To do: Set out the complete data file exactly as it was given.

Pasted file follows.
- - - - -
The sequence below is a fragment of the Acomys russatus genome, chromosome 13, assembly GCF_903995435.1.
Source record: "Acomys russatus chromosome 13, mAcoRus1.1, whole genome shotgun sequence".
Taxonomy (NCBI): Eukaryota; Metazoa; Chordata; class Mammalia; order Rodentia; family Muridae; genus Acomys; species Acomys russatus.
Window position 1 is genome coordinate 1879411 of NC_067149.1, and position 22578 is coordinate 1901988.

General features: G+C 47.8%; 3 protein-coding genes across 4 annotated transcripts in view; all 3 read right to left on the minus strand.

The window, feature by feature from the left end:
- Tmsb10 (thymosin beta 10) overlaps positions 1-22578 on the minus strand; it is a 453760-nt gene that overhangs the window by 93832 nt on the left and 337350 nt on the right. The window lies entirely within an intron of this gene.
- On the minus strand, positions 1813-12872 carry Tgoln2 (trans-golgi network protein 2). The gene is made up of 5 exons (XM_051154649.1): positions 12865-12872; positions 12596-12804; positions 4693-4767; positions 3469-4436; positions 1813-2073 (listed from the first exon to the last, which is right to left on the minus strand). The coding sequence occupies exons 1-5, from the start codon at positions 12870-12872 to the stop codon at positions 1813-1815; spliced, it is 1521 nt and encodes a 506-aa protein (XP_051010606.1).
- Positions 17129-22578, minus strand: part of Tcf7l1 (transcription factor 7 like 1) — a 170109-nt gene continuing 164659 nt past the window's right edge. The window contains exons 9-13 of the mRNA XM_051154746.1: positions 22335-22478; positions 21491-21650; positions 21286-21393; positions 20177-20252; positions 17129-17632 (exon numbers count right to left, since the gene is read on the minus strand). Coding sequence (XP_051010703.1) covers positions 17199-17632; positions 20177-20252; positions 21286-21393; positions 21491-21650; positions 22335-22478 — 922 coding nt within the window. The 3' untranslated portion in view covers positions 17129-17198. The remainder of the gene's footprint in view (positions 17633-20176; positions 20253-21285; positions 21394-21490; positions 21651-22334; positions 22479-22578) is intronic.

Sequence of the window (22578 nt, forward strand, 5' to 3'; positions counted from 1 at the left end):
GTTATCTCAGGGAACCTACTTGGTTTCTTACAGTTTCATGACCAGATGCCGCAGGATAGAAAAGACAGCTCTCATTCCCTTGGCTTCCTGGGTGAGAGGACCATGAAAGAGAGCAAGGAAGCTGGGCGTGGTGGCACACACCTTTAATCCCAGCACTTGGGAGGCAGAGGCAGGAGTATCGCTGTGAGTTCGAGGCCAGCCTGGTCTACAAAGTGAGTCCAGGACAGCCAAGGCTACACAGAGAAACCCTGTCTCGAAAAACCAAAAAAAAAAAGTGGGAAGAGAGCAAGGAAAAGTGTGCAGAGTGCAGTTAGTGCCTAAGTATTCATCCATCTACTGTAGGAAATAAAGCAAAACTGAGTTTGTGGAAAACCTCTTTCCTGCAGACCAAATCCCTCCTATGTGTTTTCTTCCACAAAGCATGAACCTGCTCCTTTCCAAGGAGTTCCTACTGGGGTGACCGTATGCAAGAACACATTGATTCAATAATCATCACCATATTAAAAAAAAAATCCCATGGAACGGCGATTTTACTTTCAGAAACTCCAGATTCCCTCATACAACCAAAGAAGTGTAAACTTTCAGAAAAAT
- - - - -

The sequence below is a fragment of the Acomys russatus genome, chromosome 13, assembly GCF_903995435.1.
Source record: "Acomys russatus chromosome 13, mAcoRus1.1, whole genome shotgun sequence".
Taxonomy (NCBI): Eukaryota; Metazoa; Chordata; class Mammalia; order Rodentia; family Muridae; genus Acomys; species Acomys russatus.
Window position 1 is genome coordinate 1879411 of NC_067149.1, and position 22578 is coordinate 1901988.

General features: G+C 47.8%; 3 protein-coding genes across 4 annotated transcripts in view; all 3 read right to left on the minus strand.

The window, feature by feature from the left end:
- Tmsb10 (thymosin beta 10) overlaps positions 1-22578 on the minus strand; it is a 453760-nt gene that overhangs the window by 93832 nt on the left and 337350 nt on the right. The window lies entirely within an intron of this gene.
- On the minus strand, positions 1813-12872 carry Tgoln2 (trans-golgi network protein 2). The gene is made up of 5 exons (XM_051154649.1): positions 12865-12872; positions 12596-12804; positions 4693-4767; positions 3469-4436; positions 1813-2073 (listed from the first exon to the last, which is right to left on the minus strand). The coding sequence occupies exons 1-5, from the start codon at positions 12870-12872 to the stop codon at positions 1813-1815; spliced, it is 1521 nt and encodes a 506-aa protein (XP_051010606.1).
- Positions 17129-22578, minus strand: part of Tcf7l1 (transcription factor 7 like 1) — a 170109-nt gene continuing 164659 nt past the window's right edge. The window contains exons 9-13 of the mRNA XM_051154746.1: positions 22335-22478; positions 21491-21650; positions 21286-21393; positions 20177-20252; positions 17129-17632 (exon numbers count right to left, since the gene is read on the minus strand). Coding sequence (XP_051010703.1) covers positions 17199-17632; positions 20177-20252; positions 21286-21393; positions 21491-21650; positions 22335-22478 — 922 coding nt within the window. The 3' untranslated portion in view covers positions 17129-17198. The remainder of the gene's footprint in view (positions 17633-20176; positions 20253-21285; positions 21394-21490; positions 21651-22334; positions 22479-22578) is intronic.

Sequence of the window (22578 nt, forward strand, 5' to 3'; positions counted from 1 at the left end):
GTTATCTCAGGGAACCTACTTGGTTTCTTACAGTTTCATGACCAGATGCCGCAGGATAGAAAAGACAGCTCTCATTCCCTTGGCTTCCTGGGTGAGAGGACCATGAAAGAGAGCAAGGAAGCTGGGCGTGGTGGCACACACCTTTAATCCCAGCACTTGGGAGGCAGAGGCAGGAGTATCGCTGTGAGTTCGAGGCCAGCCTGGTCTACAAAGTGAGTCCAGGACAGCCAAGGCTACACAGAGAAACCCTGTCTCGAAAAACCAAAAAAAAAAAGTGGGAAGAGAGCAAGGAAAAGTGTGCAGAGTGCAGTTAGTGCCTAAGTATTCATCCATCTACTGTAGGAAATAAAGCAAAACTGAGTTTGTGGAAAACCTCTTTCCTGCAGACCAAATCCCTCCTATGTGTTTTCTTCCACAAAGCATGAACCTGCTCCTTTCCAAGGAGTTCCTACTGGGGTGACCGTATGCAAGAACACATTGATTCAATAATCATCACCATATTAAAAAAAAAATCCCATGGAACGGCGATTTTACTTTCAGAAACTCCAGATTCCCTCATACAACCAAAGAAGTGTAAACTTTCAGAAAAAT